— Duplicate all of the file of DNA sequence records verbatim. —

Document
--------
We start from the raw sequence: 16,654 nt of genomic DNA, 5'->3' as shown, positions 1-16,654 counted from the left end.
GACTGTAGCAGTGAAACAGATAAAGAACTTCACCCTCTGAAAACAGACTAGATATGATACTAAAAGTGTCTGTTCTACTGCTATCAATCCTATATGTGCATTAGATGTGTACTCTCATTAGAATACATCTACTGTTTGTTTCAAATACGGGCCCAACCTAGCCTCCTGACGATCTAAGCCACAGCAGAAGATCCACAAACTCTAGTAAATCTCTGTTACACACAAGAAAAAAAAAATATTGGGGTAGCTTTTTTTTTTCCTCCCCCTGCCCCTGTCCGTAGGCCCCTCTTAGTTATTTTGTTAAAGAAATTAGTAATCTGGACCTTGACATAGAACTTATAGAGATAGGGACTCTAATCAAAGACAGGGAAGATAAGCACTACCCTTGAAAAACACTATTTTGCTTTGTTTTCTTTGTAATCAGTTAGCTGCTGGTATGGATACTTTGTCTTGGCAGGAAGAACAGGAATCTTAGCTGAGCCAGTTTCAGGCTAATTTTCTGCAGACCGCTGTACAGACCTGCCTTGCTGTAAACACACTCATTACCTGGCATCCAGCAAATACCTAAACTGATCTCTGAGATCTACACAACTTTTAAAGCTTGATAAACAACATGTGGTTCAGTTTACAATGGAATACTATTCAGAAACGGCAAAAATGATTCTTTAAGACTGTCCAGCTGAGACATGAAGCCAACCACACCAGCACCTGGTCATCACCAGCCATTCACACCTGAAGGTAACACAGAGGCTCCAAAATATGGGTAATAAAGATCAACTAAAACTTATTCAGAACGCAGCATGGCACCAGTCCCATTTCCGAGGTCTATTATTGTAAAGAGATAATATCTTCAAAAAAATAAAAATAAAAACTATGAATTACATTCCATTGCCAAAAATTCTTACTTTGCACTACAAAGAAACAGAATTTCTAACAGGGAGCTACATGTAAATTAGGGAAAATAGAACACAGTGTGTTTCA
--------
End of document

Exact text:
We start from the raw sequence: 16,654 nt of genomic DNA, 5'->3' as shown, positions 1-16,654 counted from the left end.
GACTGTAGCAGTGAAACAGATAAAGAACTTCACCCTCTGAAAACAGACTAGATATGATACTAAAAGTGTCTGTTCTACTGCTATCAATCCTATATGTGCATTAGATGTGTACTCTCATTAGAATACATCTACTGTTTGTTTCAAATACGGGCCCAACCTAGCCTCCTGACGATCTAAGCCACAGCAGAAGATCCACAAACTCTAGTAAATCTCTGTTACACACAAGAAAAAAAAAATATTGGGGTAGCTTTTTTTTTTCCTCCCCCTGCCCCTGTCCGTAGGCCCCTCTTAGTTATTTTGTTAAAGAAATTAGTAATCTGGACCTTGACATAGAACTTATAGAGATAGGGACTCTAATCAAAGACAGGGAAGATAAGCACTACCCTTGAAAAACACTATTTTGCTTTGTTTTCTTTGTAATCAGTTAGCTGCTGGTATGGATACTTTGTCTTGGCAGGAAGAACAGGAATCTTAGCTGAGCCAGTTTCAGGCTAATTTTCTGCAGACCGCTGTACAGACCTGCCTTGCTGTAAACACACTCATTACCTGGCATCCAGCAAATACCTAAACTGATCTCTGAGATCTACACAACTTTTAAAGCTTGATAAACAACATGTGGTTCAGTTTACAATGGAATACTATTCAGAAACGGCAAAAATGATTCTTTAAGACTGTCCAGCTGAGACATGAAGCCAACCACACCAGCACCTGGTCATCACCAGCCATTCACACCTGAAGGTAACACAGAGGCTCCAAAATATGGGTAATAAAGATCAACTAAAACTTATTCAGAACGCAGCATGGCACCAGTCCCATTTCCGAGGTCTATTATTGTAAAGAGATAATATCTTCAAAAAAATAAAAATAAAAACTATGAATTACATTCCATTGCCAAAAATTCTTACTTTGCACTACAAAGAAACAGAATTTCTAACAGGGAGCTACATGTAAATTAGGGAAAATAGAACACAGTGTGTTTCA